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The Scriptorium


Would they? Ruth 1.8, 9

To Moab and Back: Ruth 1 (4)

Opening Prayer: Psalm 102.1-4
Hear my prayer, O LORD,
And let my cry come to You.
Do not hide Your face from me in the day of my trouble;
Incline Your ear to me;
In the day that I call, answer me speedily.
For my days are consumed like smoke,
And my bones are burned like a hearth.
My heart is stricken and withered like grass,
So that I forget to eat my bread.

Psalm 102.1-4
(Leominster: Not What My Hands Have Done)
Lord, hear my prayer and cry; hide not Your face from me!
In my distress and tears I sigh – Lord, hear my earnest plea!
My days like smoke blow past; my bones are scorched with sin.
My heart, like wilted, withered grass bends low to earth again.

Read Ruth 1.8, 9

1. How did Naomi bless her daughters-in-law?

2. How did they respond to that blessing?

Naomi was probably quite well-meaning here. She knew – or so she believed – that no Moabite would ever be welcome among the people of Israel (Deut. 23.3-5). Invoking the Lord’s blessing on them, she therefore urged her daughters-in-law to return to their mothers’ homes, where they might yet be able to find a husband.

Naomi acted in accord with her understanding of God’s covenant; yet, as she would discover, God’s covenant was a work-in-progress and would evidence surprising powers of inclusion neither she nor her neighbors could anticipate.

The love she showed for her daughters-in-law overcame the bitterness she felt (vv. 20, 21); this, too, is evidence of the redemptive and renewing grace of God in her life. Further, let us not overlook the courage Naomi showed in this decision. She would have to make the journey back to Bethlehem on her own, without the help and companionship of her daughters-in-law. The journey back to full restoration with the Lord can sometimes be lonely and difficult; however, they who are truly called and repentant will take it up courageously, relying on the grace and favor of the Lord.

We note some development in the character of Naomi. We sense her genuine concern and compassion for her daughters-in-law, and we hear the first expression of her faith in the Lord. She seems to be more concerned for their wellbeing than her own, yet she was trusting in the God of Israel to provide for her as well. Only the Lord can renew and restore His people, rebuilding their lives from the ruin that sin has made of them.

Treasure Old and New: Matthew 13.52; Psalm 119.162
Naomi said, “Go, return” to two. One did go and return, the other stayed and traveled on with her. These are three women feeling all the emotion of loss, uncertainty, and fear of the unknown. Not unlike lost sheep without a shepherd.

How hard it must have been for Naomi to encourage them to go find “rest” with new husbands. And they, having lost their husbands, were now losing their mother-in-law, and all the shared memories of the life they had. Everything was topsy-turvy in their lives; and yet, they found hope in the idea of “return”.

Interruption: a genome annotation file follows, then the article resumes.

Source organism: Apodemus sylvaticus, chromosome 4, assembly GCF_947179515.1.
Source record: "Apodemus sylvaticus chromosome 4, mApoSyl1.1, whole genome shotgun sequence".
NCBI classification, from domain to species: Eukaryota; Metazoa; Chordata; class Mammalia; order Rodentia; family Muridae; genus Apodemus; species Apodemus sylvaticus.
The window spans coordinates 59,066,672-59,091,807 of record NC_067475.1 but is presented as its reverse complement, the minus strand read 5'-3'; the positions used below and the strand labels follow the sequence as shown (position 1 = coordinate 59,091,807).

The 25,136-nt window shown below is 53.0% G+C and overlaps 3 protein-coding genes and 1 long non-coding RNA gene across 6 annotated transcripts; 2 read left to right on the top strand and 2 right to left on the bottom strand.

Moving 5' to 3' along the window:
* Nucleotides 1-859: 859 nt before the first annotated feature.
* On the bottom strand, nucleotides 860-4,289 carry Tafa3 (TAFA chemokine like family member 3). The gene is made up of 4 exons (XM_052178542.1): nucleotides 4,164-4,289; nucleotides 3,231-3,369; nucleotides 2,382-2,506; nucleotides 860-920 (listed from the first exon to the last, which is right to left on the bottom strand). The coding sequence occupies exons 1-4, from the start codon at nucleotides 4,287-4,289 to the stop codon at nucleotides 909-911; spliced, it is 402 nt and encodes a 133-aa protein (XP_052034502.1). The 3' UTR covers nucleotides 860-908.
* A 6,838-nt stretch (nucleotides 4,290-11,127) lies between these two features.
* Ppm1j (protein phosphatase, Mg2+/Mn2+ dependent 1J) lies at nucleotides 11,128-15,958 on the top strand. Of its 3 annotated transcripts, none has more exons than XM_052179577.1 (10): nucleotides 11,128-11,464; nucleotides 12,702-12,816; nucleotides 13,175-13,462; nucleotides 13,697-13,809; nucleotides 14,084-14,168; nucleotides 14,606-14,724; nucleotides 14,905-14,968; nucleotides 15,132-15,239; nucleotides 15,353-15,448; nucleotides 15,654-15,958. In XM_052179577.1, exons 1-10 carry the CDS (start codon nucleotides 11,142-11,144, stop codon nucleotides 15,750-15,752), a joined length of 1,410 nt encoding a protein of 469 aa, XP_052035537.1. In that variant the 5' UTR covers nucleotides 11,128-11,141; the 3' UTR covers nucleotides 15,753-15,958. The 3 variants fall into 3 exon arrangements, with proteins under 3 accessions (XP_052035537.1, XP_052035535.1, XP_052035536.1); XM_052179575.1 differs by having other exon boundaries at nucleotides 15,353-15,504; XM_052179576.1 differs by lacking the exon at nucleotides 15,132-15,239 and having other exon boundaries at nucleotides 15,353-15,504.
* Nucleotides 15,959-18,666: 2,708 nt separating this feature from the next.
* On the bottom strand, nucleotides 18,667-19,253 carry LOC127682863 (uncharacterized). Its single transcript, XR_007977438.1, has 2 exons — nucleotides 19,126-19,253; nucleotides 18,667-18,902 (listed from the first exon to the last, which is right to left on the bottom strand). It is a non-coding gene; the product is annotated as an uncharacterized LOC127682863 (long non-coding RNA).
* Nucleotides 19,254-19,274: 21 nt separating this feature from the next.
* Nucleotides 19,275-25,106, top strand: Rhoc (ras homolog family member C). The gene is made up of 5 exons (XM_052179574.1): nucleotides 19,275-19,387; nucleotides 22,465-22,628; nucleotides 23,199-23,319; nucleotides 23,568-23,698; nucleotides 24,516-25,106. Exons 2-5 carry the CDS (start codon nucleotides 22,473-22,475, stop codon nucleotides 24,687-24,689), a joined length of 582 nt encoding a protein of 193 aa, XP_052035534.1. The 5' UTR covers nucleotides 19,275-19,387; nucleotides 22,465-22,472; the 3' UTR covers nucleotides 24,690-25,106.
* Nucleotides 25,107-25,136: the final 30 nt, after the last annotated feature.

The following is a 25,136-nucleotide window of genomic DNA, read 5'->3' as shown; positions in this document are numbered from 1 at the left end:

One did return to her Moabite family; but two traveled on to return to the LORD. “For you were like sheep going astray, but have now returned to the Shepherd and Overseer of your souls” (I Pet. 2.25).

1. Naomi showed compassion for her two daughters-in-law. How can we learn to be more compassionate toward the people in our lives?

2. What is God’s covenant? How does the new covenant in Jesus fit into God’s covenant? What benefits come to us as participants in that covenant?

3. How can you know when God is calling you to “return” to Him?

Naomi seems to have been a person of faith and piety. She dismissed her daughters-in-law with prayer. It is very proper for friends, when they part, to part with prayer. She dismissed them with affection. If relations must part, let them thus part in love.
Matthew Henry (1662-1714), Commentary on Ruth 1.6-14

Closing Prayer: Psalm 102.12-14, 22-28
Give thanks to God that He hears your prayers, even when you are discouraged and doubting. Call on Him to revive you, and to lead all His churches more fully into the blessings of His love.

Psalm 102.12-14, 22-28
(Leominster: Not What My Hands Have Done)
But You, O Lord, abide forever in Your place.
Arise and stand on Zion’s side and lavish us with grace!
Revive Your Church, O Lord! Let all her dust and stones
be strengthened by Your mighty Word, and compact be as one.

Yet let us tell God’s Name and praise His glorious grace;
Let all as one His love proclaim together in this place.
Though now our strength is low; though shortened grow our days,
our God will not forsake us so, but keep us in His ways!

Of old You made the earth and heavens by Your hand.
Though they shall perish You endure; forever shall You stand.
They change, yet You remain the same, without an end.
Our children shall Your favor gain, and theirs shall be Your friend.

T. M. and Susie Moore

We’re in the process of moving, so our Scriptorium series on Luke will resume April 17. All the studies in Ruth are available for free in our bookstore by clicking here. Order a copy for yourself and a friend, and work your way through this great book together.

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Except as indicated, Scripture taken from the New King James Version. © Copyright 1982 by Thomas Nelson, Inc. Used by permission. All rights reserved. All quotations from Church Fathers from
Joshua, Judges, Ruth, 1-2 Samuel: Ancient Christian Commentary Series IV, John R. Franke, ed, General Editor Thomas C. Oden (Downers Grove: InterVarsity Press, 2005). All psalms for singing are from The Ailbe Psalter (available by clicking here).

T.M. Moore

T. M. Moore is principal of The Fellowship of Ailbe, a spiritual fellowship in the Celtic Christian tradition. He and his wife, Susie, make their home in the Champlain Valley of Vermont.
Books by T. M. Moore

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